It is an undeniable scientific fact that life begins at the moment of conception. At the moment of conception, a new, living organism of the human species is formed. After that, the only difference between you and an unborn child is physical development. That is fact. Ignoring this fact gives room for pro-abortion advocates to spread deception.

    Also, when you say “I have yet to meet a pro-choice person who opposes legal exceptions in these cases[rape, incest, and a threat to the life of the mother]”, I assume that you meant to say that you have never met a pro-life person who opposes these restrictions. I am anti-abortion(a more accurate term than “pro-life”), and I do oppose these legal exceptions. Abortion should be illegal even when the child was conceived in rape or if the mother’s life is threatened by the pregnancy.

    Rape/Incest: Why should we kill someone because of a crime committed by their father? Punish the guilty father, not the innocent child.

    Mother’s life threatened: When a mother’s life is threatened by a pregnancy, every attempt should be made to save the life of both mother and child. If an unborn child is old enough, the pregnancy can be ended by delivering the child prematurely. If the child is not old enough to be delivered, other necessary medical procedures may be performed, and these should be done in a way that avoids killing the unborn baby. Is it possible that a baby is unintentionally killed? Yes, but this is completely different from abortion, which is the deliberate killing of an unborn child.

    Abortion should be illegal in ALL cases.
    “The exercise of natural rights has no limits but such as will ensure their enjoyment to other members of society.”
    – Marquis de Lafayette

    Reply
    • March 19, 2019 at 5:28 pm
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      Why on earth should a victim be forced to carry the child of their abuser? Why should they have to endure the pain and suffering of carrying and giving birth to a child? Why should they have to keep this constant reminder of their rape? And is it fair to have a child that would be potentially rejected by its mother & have to live with the knowledge that they are born out of rape? Not to mention that the foster system is absolutely horrendous. Most pro-lifers are only pro-life until the child is born.

      Reply
      • April 19, 2019 at 4:56 am
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        “Why on earth should a victim be forced to carry the child of their abuser? Why should they have to endure the pain and suffering of carrying and giving birth to a child? Why should they have to keep this constant reminder of their rape? ”
        Because the alternative is MURDER.

        “And is it fair to have a child that would be potentially rejected by its mother & have to live with the knowledge that they are born out of rape? ”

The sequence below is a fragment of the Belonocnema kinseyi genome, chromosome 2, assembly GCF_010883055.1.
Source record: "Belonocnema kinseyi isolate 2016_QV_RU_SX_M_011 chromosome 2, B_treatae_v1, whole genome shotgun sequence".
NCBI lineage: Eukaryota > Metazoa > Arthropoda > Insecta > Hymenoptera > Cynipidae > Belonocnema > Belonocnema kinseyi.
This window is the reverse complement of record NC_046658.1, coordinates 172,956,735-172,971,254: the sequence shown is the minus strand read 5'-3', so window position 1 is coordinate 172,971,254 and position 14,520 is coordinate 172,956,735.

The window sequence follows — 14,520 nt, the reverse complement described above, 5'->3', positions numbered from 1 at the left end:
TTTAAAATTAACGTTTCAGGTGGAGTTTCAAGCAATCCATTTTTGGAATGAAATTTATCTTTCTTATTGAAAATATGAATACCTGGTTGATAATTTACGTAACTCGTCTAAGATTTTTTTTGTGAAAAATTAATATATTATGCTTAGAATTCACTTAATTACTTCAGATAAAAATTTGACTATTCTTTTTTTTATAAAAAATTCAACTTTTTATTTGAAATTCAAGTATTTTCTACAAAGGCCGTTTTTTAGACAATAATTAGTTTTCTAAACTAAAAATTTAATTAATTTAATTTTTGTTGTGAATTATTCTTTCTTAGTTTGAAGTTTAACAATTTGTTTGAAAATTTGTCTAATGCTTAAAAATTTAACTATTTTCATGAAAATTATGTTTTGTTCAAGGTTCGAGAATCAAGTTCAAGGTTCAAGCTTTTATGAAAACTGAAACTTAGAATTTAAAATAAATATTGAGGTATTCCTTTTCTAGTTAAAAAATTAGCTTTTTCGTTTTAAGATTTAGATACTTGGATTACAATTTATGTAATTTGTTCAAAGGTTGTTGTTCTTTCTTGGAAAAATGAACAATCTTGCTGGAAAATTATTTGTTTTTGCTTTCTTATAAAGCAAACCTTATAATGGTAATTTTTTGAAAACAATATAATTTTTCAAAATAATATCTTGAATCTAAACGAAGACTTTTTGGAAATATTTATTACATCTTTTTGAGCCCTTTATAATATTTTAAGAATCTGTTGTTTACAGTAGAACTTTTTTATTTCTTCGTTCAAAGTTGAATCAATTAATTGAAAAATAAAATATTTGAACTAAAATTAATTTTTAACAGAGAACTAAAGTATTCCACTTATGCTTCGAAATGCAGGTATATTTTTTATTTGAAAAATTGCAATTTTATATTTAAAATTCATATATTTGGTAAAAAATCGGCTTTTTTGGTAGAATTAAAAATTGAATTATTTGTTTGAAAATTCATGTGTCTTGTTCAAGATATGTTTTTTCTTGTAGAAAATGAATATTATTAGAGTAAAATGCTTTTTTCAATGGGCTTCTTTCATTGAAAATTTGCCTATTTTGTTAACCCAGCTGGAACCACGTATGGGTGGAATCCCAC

Why don’t you ask the child whether it’s fair? Surely their opinion about THEIR OWN LIFE is relevant?

        “Not to mention that the foster system is absolutely horrendous.”
        Even if the foster system was as bad as you claim(it’s not), it’s still preferable to murder.

        “Most pro-lifers are only pro-life until the child is born.”
        You are wrong. All anti-abortion advocates, including myself, believe that murder should be illegal both before and after birth.

        Reply
  • November 8, 2019 at 4:08 pm
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    I am a couple therapist. Decades ago, a cohabiting couple I was working with to strengthen their relationship decided that entering marital vows was a way they wanted to celebrate the growth they had achieved and the deepening of their love and commitment.

    Tragically, shortly thereafter the wife was raped, with a pregnancy resulting. The wife’s personhood was viciously violated, yet she had very real personal qualms about abortion. The husband, too, felt victimized and he was enraged. The husband sought a path to repudiate the rape of his wife; the wife sought a path of healing, too. Some tension developed over this issue.

    To the husband, rejecting the life within his wife’s womb (abortion) seemed the most direct way to reject and repudiate the violation and rape. In counseling, I did not dispute the husband’s thinking. I validated that perhaps it could provide them a way to reject and repudiate the rape. I also offered that perhaps healing could be even more profound from taking simple evil (perpetrated by another) and themselves taking control of the experience in a different way and transforming it into a complex good. One such way might be to carry the pregnancy to term and share with a childless, infertile couple longing for a family the gift of life they could not give themselves. I honored the tremendous sacrifice such a choice would entail for both of them, and respected their autonomy to choose otherwise.

    Though I had asked them early on whether they had had sexual relations as a couple prior to the rape, and they reported that was the case, the husband’s rage seemed to blind him, but not his wife, to the possibility that the child could be their own. The life within his wife’s womb had become for the husband the symbol and daily reminder of their violation as a couple and the target of his wanting to do something (violent) to strike back at the rape and the rapists. In the end, the wife’s qualms led to just a sufficient delay for DNA tests to confirm it was their child. Even had it not been so, I still believe that there are various pathways to healing, some less and some more powerful, and some amazingly beautiful.

    Had the pregnancy itself not turned out so “simply,” I believe that the second path of healing depended entirely upon the wife’s autonomy, and to a lesser degree the couple’s autonomy, to make the choice themselves—whatever choice they ended up making. Being compelled by law to carry a pregnancy resulting from rape to term would be a second egregious violation and negation of personhood of the wife, and by extension the couple. Whatever was decided had to be their shared, united, healing decision.

    Reply